Lawyers have a responsibility, as officers of the court, to ensure that whatever actions they take are not only legal but ethical, and do not bring disrepute to the system of Justice.
Nevertheless, it appears that greed continues to plague the legal profession, resulting in Lawyers finding themselves running afoul of the very profession they are sworn to defend.
This is not only true in Jamaica, where the stories are many and varied but in Trinidad & Tobago and other parts of the Caribbean.
The pertinent question in light of these events is; why are lawyers held to a different standard?
If a citizen receives money on behalf of another and converts it to his own use and benefit, he is guilty of fraudulent conversion.
Paying the money back does not negate the offense, even though it may go to mitigation in the offender’s sentencing.
Why are lawyers and politicians allowed to break the laws with impunity and get away with it simply by repaying the money?
This must stop!
For those reasons, I oppose a Caribbean court of justice because all across the Caribbean, justice has demonstrably meant different things to different people.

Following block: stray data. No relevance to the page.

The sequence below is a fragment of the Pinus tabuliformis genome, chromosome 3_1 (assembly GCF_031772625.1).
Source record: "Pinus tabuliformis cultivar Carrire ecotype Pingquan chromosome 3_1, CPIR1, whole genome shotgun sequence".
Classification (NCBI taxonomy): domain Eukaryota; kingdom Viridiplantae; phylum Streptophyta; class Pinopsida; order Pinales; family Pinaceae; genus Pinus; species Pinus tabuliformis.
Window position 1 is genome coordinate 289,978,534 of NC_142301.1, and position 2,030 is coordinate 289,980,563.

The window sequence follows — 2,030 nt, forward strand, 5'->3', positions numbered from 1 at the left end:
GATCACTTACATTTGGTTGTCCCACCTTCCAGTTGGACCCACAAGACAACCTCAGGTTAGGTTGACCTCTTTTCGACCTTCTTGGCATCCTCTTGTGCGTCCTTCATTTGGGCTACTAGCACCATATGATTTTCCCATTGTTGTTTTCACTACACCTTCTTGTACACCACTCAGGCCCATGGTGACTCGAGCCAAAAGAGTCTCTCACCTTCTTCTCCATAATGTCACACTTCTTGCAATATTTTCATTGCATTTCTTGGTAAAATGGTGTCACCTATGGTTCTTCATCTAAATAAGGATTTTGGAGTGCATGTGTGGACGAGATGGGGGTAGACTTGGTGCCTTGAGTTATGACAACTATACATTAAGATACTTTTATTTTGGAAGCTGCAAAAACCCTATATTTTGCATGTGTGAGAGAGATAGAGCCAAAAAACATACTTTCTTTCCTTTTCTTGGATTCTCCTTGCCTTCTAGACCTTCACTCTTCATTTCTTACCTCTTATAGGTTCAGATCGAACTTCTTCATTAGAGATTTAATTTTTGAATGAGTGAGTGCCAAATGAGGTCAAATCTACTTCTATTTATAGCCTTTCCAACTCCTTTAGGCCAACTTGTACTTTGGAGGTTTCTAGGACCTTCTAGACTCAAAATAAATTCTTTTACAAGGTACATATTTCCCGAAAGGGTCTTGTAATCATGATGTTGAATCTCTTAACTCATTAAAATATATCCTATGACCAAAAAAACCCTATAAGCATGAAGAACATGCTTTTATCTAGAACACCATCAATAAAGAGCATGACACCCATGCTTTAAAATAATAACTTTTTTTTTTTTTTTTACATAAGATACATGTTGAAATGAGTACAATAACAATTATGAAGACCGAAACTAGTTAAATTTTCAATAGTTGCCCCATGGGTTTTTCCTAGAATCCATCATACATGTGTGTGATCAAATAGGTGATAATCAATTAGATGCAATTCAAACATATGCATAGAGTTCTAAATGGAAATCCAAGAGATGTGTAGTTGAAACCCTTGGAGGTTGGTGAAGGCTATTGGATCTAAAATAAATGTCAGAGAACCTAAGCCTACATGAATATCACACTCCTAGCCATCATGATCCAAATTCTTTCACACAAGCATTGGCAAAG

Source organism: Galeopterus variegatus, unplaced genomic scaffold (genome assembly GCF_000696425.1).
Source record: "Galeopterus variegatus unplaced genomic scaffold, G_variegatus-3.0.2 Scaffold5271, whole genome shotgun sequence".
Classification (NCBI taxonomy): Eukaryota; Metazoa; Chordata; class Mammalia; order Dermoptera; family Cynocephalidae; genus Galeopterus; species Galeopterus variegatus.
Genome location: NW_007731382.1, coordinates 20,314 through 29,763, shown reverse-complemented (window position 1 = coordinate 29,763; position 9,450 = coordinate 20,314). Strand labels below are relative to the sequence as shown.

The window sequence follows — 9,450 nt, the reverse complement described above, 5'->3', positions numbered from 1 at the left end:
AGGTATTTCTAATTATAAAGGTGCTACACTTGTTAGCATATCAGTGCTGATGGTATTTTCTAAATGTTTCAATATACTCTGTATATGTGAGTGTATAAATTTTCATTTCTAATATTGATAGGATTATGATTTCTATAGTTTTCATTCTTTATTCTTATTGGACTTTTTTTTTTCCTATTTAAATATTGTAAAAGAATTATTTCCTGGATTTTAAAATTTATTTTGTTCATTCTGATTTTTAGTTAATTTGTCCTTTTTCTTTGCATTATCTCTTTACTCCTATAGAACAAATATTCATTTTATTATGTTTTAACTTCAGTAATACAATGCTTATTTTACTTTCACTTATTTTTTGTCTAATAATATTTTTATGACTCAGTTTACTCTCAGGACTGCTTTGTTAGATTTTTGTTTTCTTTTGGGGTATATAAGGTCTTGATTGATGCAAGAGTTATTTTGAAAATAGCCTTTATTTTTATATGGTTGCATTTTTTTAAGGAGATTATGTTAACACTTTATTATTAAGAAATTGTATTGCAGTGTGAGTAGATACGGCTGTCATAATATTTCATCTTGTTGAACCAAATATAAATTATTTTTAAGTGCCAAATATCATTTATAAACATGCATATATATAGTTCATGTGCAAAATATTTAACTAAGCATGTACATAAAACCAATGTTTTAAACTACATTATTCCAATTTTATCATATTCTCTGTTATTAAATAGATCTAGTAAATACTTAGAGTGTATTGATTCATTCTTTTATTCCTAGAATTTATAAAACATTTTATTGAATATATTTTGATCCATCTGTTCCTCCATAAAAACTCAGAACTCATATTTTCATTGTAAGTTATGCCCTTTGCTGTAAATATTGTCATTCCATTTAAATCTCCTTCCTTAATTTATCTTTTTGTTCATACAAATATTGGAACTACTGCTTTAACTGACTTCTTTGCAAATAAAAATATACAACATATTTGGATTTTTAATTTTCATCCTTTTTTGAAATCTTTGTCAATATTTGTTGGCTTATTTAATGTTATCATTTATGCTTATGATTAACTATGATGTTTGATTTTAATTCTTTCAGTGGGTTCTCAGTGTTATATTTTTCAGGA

The Trinidad & Tobago High Court has issued an arrest warrant against attorney Kathy-Ann Mottley for refusing to repay a man more than $.2 million paid to her after convincing him he owed the money to one of her former clients.
Upon her arrest, Justice Avason Quinlan-Williams ordered that Mottley be made to serve one-year imprisonment unless, while behind bars, she can facilitate the repayment. If that were to be done, then the attorney is to be immediately released from custody. The warrant was issued on Monday after Canute Antoine initiated legal proceedings against Mottley.
In 2016, Antoine also filed a complaint with the Disciplinary Committee of the Law Association against her. The Express understands that up to yesterday afternoon, Mottley had not yet been taken into custody. In all, she has to repay Antoine the sum of $209,142.02 plus interest. This is not the first time the attorney has found herself in such a dilemma before the court. In September last year, she was spared a jail term by Justice Frank Seepersad for refusing to pay a former client more than $.1 million in damages that she was initially withholding. That client’s son was killed in a vehicular accident. Mottley had represented the woman at trial, and after receiving compensation on the woman’s behalf, she failed to hand over the money.
Again, proceedings were brought against her before the disciplinary committee and later at the High Court. In his ruling, Justice Seepersad had ordered that if Mottley did not hand over the money within a certain time, she would be made to serve 30 days’ imprisonment. On two occasions, she made applications for extensions of time to pay the woman last September, the money was repaid in full and the committal warrants recalled by Seepersad.